The Captiva is back, but not for the US market.
The 2021 Chevrolet Blazer isn't the Wrangler-rivaling off-roader that some enthusiasts were hoping for. Now that Chevy has used the Blazer name on a midsize crossover, it seems unlikely that the moniker will ever be attached to anything more rugged. But what about the Captiva name? Chevy hasn't offered the Captiva in the United States since 2015 when it was offered as a fleet-only vehicle. Now, the name is returning.
The 2022 Chevrolet Captiva was just announced for the Mexican market. Chevy may offer the Captiva right across the border from the US, but it seems highly unlikely that the model will be sold stateside. The Captiva is not the only example of a car being sold in Mexico but not the US, though it is a pretty rare occurrence.
Chevy hasn't announced what engines will power the Captiva in Mexico, but we know it will be offered in five- or seven-seat configurations. In other markets where the Captiva is sold, it is available either with a normally aspirated or turbocharged four-cylinder engine or a diesel. It is positioned as a midsize crossover that would sit between the Blazer and Traverse if it was offered here in the US.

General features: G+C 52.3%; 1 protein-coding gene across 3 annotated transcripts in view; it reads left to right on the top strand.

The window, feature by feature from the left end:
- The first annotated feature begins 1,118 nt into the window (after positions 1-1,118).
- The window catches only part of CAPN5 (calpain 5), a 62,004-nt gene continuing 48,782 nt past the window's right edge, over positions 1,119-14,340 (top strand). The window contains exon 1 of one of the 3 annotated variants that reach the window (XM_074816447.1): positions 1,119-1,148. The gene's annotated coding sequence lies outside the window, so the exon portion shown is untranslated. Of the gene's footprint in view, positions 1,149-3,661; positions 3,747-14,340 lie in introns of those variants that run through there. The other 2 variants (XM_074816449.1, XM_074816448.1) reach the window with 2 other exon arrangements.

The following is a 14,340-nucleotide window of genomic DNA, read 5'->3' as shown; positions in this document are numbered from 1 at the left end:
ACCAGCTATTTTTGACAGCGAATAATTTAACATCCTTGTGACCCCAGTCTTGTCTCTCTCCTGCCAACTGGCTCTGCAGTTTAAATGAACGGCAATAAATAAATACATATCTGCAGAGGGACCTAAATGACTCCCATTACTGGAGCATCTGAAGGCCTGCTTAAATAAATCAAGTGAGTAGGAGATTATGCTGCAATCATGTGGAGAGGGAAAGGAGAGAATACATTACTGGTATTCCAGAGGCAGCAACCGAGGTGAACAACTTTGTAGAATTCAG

Inside, the Captiva looks pretty basic, likely positioned as an entry-level midsize option for buyers on a budget. The interior includes vinyl seating surfaces, spit-folding second and third rows, and a large central touchscreen infotainment system that looks unlike any US Chevy product.
There is a reason why the Captiva looks completely different from Chevy's entire US lineup. That's because it's actually based on a Chinese crossover called the Baojun 530 (pictured above), which is built by the SAIC-GM-Wuling joint venture factory. GM selling a Chinese-built model in North America is not unheard of, with the Cadillac CT6 hybrid and Buick Envision, though the Captiva doesn't seem like a good fit for the US market.